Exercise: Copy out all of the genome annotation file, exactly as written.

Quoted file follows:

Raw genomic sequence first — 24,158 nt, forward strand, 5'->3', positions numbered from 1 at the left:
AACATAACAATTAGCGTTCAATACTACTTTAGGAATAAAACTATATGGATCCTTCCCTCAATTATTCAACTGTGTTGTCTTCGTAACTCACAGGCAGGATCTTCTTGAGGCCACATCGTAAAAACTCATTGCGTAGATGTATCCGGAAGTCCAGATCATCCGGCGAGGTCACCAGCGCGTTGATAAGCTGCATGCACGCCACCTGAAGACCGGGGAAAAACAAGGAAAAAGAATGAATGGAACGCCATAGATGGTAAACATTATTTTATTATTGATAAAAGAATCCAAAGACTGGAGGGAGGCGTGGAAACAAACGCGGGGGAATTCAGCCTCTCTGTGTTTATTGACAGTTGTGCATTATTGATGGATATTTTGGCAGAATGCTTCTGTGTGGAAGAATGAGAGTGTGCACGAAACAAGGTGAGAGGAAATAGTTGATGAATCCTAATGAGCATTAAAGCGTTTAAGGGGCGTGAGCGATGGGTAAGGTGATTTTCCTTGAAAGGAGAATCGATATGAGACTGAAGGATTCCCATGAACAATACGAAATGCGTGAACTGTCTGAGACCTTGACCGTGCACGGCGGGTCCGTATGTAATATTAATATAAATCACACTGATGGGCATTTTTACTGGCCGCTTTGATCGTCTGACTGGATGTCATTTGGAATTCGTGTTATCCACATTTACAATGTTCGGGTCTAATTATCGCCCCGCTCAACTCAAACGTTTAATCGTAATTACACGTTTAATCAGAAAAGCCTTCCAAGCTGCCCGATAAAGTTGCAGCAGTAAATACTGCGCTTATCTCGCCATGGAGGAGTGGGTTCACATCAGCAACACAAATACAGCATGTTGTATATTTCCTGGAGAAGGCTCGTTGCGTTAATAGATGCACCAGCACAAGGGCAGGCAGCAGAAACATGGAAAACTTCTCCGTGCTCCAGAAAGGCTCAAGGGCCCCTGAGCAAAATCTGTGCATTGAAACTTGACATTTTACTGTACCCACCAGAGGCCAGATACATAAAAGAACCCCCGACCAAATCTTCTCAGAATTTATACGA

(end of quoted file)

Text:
Raw genomic sequence first — 24,158 nt, forward strand, 5'->3', positions numbered from 1 at the left:
AACATAACAATTAGCGTTCAATACTACTTTAGGAATAAAACTATATGGATCCTTCCCTCAATTATTCAACTGTGTTGTCTTCGTAACTCACAGGCAGGATCTTCTTGAGGCCACATCGTAAAAACTCATTGCGTAGATGTATCCGGAAGTCCAGATCATCCGGCGAGGTCACCAGCGCGTTGATAAGCTGCATGCACGCCACCTGAAGACCGGGGAAAAACAAGGAAAAAGAATGAATGGAACGCCATAGATGGTAAACATTATTTTATTATTGATAAAAGAATCCAAAGACTGGAGGGAGGCGTGGAAACAAACGCGGGGGAATTCAGCCTCTCTGTGTTTATTGACAGTTGTGCATTATTGATGGATATTTTGGCAGAATGCTTCTGTGTGGAAGAATGAGAGTGTGCACGAAACAAGGTGAGAGGAAATAGTTGATGAATCCTAATGAGCATTAAAGCGTTTAAGGGGCGTGAGCGATGGGTAAGGTGATTTTCCTTGAAAGGAGAATCGATATGAGACTGAAGGATTCCCATGAACAATACGAAATGCGTGAACTGTCTGAGACCTTGACCGTGCACGGCGGGTCCGTATGTAATATTAATATAAATCACACTGATGGGCATTTTTACTGGCCGCTTTGATCGTCTGACTGGATGTCATTTGGAATTCGTGTTATCCACATTTACAATGTTCGGGTCTAATTATCGCCCCGCTCAACTCAAACGTTTAATCGTAATTACACGTTTAATCAGAAAAGCCTTCCAAGCTGCCCGATAAAGTTGCAGCAGTAAATACTGCGCTTATCTCGCCATGGAGGAGTGGGTTCACATCAGCAACACAAATACAGCATGTTGTATATTTCCTGGAGAAGGCTCGTTGCGTTAATAGATGCACCAGCACAAGGGCAGGCAGCAGAAACATGGAAAACTTCTCCGTGCTCCAGAAAGGCTCAAGGGCCCCTGAGCAAAATCTGTGCATTGAAACTTGACATTTTACTGTACCCACCAGAGGCCAGATACATAAAAGAACCCCCGACCAAATCTTCTCAGAATTTATACGA